His announcement was met with silence. The two co-founders began texting each other, wondering if they had made a massive mistake.
But then, by Monday at 7 pm, almost everybody said yes. “We had ten people who left Microsoft all on the same day, which I think caused my boss near cardiac arrest,” says Butcher. Fermyon was born on October 21, 2021.
Things moved quickly from there. The company closed its $6 million seed round by the end of that year.
Winning over the Hacker News crowd
Assembling and trusting a team allowed Butcher to focus on the important elements of building the business. On March 31, 2022, the company released its first open-source product, Spin, a developer tool for building WebAssembly microservices and web applications.
Spin was designed with a specific audience in mind: developers who wanted to build serverless applications but were thwarted by the complexity of doing so on AWS, GCP, or Azure. The Fermyon team found many of these folks were quite active on Hacker News.
“They’re obnoxiously happy about something when they like it and obnoxiously antagonistic when they don’t,” says Butcher. “But they’re always trying cutting-edge stuff. So we knew if we could find a foothold in that crowd and win them over, we’d have a nice path forward.”
“If we could find a foothold in the Hacker News crowd and win them over, we’d have a nice path forward”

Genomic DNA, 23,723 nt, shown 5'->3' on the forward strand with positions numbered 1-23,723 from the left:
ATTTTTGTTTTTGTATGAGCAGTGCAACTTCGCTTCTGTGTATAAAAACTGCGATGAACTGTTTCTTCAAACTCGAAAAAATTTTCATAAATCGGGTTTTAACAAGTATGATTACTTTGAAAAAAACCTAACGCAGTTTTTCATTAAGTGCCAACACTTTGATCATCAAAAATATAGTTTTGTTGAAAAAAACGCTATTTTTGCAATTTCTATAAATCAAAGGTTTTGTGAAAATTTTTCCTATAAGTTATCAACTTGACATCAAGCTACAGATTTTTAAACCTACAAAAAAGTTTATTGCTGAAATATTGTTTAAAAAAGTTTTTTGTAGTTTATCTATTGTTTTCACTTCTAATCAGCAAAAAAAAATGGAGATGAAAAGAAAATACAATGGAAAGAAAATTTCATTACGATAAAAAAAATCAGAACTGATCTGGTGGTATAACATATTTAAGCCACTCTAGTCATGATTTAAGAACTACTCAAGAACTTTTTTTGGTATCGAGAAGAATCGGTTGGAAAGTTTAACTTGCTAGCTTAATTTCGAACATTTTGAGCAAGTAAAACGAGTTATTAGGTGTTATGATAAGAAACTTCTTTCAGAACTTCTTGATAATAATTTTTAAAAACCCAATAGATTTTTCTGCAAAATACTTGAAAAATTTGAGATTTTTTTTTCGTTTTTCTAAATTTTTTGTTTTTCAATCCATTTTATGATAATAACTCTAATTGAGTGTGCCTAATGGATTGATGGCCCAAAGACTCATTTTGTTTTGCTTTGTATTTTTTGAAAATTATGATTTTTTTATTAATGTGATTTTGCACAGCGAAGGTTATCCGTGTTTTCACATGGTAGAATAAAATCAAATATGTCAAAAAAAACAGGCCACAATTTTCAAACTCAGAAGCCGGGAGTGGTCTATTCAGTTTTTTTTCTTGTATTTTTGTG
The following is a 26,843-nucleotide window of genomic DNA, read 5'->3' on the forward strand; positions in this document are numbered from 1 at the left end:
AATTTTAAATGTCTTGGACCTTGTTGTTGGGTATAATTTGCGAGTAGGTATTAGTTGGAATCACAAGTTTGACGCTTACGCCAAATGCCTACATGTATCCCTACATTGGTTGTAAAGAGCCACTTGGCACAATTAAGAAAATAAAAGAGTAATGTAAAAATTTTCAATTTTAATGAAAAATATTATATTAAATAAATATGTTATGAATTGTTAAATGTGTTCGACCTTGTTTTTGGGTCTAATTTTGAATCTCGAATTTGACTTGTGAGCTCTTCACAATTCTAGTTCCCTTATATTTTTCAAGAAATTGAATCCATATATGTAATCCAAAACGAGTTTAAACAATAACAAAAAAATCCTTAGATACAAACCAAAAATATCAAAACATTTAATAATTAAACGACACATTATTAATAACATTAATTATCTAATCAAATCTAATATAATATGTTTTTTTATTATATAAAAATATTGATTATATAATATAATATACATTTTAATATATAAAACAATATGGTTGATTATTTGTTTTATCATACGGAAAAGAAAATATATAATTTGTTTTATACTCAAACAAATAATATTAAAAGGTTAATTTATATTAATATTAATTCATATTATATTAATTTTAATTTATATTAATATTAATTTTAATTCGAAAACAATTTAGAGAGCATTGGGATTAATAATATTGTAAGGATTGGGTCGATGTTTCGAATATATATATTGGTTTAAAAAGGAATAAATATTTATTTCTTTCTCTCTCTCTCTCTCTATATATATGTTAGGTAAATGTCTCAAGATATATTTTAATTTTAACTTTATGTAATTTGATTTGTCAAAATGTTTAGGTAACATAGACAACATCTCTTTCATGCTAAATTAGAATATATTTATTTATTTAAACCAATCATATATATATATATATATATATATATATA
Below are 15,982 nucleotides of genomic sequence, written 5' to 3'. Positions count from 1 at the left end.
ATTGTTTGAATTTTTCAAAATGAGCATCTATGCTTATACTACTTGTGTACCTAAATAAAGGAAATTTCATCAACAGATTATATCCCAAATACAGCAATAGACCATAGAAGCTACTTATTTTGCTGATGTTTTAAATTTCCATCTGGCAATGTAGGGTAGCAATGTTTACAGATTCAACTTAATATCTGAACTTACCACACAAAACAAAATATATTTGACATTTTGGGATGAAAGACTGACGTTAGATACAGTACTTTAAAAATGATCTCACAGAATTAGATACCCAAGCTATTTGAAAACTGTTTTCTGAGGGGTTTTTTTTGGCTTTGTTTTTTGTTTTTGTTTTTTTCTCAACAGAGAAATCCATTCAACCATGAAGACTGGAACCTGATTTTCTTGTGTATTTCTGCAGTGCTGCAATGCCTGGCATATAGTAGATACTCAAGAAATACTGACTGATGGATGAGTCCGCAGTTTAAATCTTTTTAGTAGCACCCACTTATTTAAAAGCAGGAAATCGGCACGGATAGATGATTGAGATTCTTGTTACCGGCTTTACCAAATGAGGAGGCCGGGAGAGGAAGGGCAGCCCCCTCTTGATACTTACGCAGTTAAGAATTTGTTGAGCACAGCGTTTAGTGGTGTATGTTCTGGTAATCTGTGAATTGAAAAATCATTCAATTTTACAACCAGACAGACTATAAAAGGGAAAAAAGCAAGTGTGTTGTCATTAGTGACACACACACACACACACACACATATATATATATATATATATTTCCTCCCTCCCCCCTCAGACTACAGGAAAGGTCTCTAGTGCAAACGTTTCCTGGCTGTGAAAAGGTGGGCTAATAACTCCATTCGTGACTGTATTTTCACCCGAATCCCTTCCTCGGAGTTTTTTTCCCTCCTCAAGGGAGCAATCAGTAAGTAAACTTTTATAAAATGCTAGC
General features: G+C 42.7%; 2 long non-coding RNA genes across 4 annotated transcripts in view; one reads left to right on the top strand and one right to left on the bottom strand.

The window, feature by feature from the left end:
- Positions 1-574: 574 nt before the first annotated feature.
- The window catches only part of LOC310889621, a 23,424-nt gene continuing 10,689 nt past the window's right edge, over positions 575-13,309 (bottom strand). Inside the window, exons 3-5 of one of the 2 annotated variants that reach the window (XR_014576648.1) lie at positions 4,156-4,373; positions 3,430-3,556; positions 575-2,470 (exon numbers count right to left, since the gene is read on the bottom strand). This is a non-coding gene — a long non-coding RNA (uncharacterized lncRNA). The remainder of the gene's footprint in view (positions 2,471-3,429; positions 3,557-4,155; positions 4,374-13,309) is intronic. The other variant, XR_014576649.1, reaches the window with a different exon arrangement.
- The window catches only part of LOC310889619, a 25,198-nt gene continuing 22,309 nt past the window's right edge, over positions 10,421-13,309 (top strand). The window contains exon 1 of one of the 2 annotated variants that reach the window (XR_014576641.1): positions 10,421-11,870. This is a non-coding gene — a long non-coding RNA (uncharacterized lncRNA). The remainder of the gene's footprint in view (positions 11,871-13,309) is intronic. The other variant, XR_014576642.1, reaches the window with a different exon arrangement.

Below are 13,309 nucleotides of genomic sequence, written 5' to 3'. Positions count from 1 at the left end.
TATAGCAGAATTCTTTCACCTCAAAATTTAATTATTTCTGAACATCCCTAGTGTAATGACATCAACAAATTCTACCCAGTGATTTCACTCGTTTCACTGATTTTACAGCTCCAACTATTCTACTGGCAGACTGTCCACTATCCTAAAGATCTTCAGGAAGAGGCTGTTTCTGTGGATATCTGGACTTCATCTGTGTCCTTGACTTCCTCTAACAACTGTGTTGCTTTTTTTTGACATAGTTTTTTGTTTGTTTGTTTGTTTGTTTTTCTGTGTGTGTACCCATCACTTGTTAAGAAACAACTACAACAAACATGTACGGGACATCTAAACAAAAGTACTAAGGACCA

Fermyon launched its blog about Spin in February 2022, and hype ensued. It gained traction and peaked at number three on the most-read list.
“Our core user story for 2022 was that, as a developer, you could go from a blinking cursor to a deployed application in two minutes or less,” says Butcher. By December 2022, he and the team had managed to get that down to 66 seconds and launched a cloud platform.
The investor POV
“There was a really strong connection and common bond over how WebAssembly could be the next wave of cloud computing”
Fermyon also attracted the attention of Insight Partners.
Michael Yamnitsky, managing director at Insight Partners, was tracking WebAssembly since his time at Datadog, a company that ran one of the largest Kubernetes clusters in the world.
“I was blown away by WebAssembly’s potential to simplify serverless application development and allow developers to build polyglot applications,” says Yamnitsky.
Fermyon and Insight Partners first met in March of 2022. Fermyon had a bare-bones skeleton of its Spin framework to show.